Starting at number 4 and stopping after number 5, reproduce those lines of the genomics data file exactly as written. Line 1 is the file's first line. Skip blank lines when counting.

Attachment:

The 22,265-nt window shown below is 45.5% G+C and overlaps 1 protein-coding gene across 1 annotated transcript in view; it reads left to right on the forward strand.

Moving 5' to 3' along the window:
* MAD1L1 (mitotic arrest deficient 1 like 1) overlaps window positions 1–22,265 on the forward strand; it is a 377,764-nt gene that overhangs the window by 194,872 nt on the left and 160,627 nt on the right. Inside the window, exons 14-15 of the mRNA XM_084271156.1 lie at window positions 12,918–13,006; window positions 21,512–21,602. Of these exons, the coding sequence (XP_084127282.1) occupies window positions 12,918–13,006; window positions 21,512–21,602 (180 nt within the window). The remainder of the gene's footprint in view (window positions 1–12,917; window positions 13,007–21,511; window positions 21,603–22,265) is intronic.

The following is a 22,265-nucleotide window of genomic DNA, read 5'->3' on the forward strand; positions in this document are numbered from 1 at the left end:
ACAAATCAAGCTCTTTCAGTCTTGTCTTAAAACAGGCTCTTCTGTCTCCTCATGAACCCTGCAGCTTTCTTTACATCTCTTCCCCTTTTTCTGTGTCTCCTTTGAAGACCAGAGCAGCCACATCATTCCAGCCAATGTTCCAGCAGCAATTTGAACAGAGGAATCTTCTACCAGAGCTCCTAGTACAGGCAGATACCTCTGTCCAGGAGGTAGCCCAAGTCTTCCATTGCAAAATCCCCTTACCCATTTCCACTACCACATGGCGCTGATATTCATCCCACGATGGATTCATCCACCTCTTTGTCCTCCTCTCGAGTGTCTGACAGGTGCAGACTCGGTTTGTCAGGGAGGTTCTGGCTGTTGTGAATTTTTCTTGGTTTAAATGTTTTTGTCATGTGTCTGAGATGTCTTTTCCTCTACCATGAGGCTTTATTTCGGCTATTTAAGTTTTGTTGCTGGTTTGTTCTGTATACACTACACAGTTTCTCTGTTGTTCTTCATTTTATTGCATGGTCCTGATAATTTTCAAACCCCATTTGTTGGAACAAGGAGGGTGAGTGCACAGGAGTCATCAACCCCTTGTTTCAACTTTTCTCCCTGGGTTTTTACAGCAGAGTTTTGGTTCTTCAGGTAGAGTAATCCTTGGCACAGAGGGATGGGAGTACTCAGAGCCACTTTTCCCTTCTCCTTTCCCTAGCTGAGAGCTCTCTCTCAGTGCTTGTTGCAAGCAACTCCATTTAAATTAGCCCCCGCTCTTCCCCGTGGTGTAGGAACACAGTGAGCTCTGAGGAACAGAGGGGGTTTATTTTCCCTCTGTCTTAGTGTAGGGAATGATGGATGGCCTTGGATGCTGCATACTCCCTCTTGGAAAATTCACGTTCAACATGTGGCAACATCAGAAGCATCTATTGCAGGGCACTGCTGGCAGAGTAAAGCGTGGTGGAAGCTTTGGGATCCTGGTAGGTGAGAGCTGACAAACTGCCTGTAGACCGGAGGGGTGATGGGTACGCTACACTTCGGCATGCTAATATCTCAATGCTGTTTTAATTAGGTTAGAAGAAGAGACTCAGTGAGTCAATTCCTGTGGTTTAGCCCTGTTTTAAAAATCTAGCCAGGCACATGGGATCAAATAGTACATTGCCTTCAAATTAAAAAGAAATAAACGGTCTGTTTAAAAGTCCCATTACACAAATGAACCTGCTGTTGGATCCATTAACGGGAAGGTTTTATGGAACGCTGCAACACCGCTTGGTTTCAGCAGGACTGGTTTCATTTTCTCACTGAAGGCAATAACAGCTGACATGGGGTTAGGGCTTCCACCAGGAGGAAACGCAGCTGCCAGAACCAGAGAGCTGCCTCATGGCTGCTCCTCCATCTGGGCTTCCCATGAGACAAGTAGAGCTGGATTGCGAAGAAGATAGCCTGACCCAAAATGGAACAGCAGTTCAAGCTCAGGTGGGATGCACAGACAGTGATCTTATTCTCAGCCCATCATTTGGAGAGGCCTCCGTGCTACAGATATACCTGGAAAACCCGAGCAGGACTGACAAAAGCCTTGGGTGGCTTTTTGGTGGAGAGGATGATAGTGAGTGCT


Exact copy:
The following is a 22,265-nucleotide window of genomic DNA, read 5'->3' on the forward strand; positions in this document are numbered from 1 at the left end:
ACAAATCAAGCTCTTTCAGTCTTGTCTTAAAACAGGCTCTTCTGTCTCCTCATGAACCCTGCAGCTTTCTTTACATCTCTTCCCCTTTTTCTGTGTCTCCTTTGAAGACCAGAGCAGCCACATCATTCCAGCCAATGTTCCAGCAGCAATTTGAACAGAGGAATCTTCTACCAGAGCTCCTAGTACAGGCAGATACCTCTGTCCAGGAGGTAGCCCAAGTCTTCCATTGCAAAATCCCCTTACCCATTTCCACTACCACATGGCGCTGATATTCATCCCACGATGGATTCATCCACCTCTTTGTCCTCCTCTCGAGTGTCTGACAGGTGCAGACTCGGTTTGTCAGGGAGGTTCTGGCTGTTGTGAATTTTTCTTGGTTTAAATGTTTTTGTCATGTGTCTGAGATGTCTTTTCCTCTACCATGAGGCTTTATTTCGGCTATTTAAGTTTTGTTGCTGGTTTGTTCTGTATACACTACACAGTTTCTCTGTTGTTCTTCATTTTATTGCATGGTCCTGATAATTTTCAAACCCCATTTGTTGGAACAAGGAGGGTGAGTGCACAGGAGTCATCAACCCCTTGTTTCAACTTTTCTCCCTGGGTTTTTACAGCAGAGTTTTGGTTCTTCAGGTAGAGTAATCCTTGGCACAGAGGGATGGGAGTACTCAGAGCCACTTTTCCCTTCTCCTTTCCCTAGCTGAGAGCTCTCTCTCAGTGCTTGTTGCAAGCAACTCCATTTAAATTAGCCCCCGCTCTTCCCCGTGGTGTAGGAACACAGTGAGCTCTGAGGAACAGAGGGGGTTTATTTTCCCTCTGTCTTAGTGTAGGGAATGATGGATGGCCTTGGATGCTGCATACTCCCTCTTGGAAAATTCACGTTCAACATGTGGCAACATCAGAAGCATCTATTGCAGGGCACTGCTGGCAGAGTAAAGCGTGGTGGAAGCTTTGGGATCCTGGTAGGTGAGAGCTGACAAACTGCCTGTAGACCGGAGGGGTGATGGGTACGCTACACTTCGGCATGCTAATATCTCAATGCTGTTTTAATTAGGTTAGAAGAAGAGACTCAGTGAGTCAATTCCTGTGGTTTAGCCCTGTTTTAAAAATCTAGCCAGGCACATGGGATCAAATAGTACATTGCCTTCAAATTAAAAAGAAATAAACGGTCTGTTTAAAAGTCCCATTACACAAATGAACCTGCTGTTGGATCCATTAACGGGAAGGTTTTATGGAACGCTGCAACACCGCTTGGTTTCAGCAGGACTGGTTTCATTTTCTCACTGAAGGCAATAACAGCTGACATGGGGTTAGGGCTTCCACCAGGAGGAAACGCAGCTGCCAGAACCAGAGAGCTGCCTCATGGCTGCTCCTCCATCTGGGCTTCCCATGAGACAAGTAGAGCTGGATTGCGAAGAAGATAGCCTGACCCAAAATGGAACAGCAGTTCAAGCTCAGGTGGGATGCACAGACAGTGATCTTATTCTCAGCCCATCATTTGGAGAGGCCTCCGTGCTACAGATATACCTGGAAAACCCGAGCAGGACTGACAAAAGCCTTGGGTGGCTTTTTGGTGGAGAGGATGATAGTGAGTGCT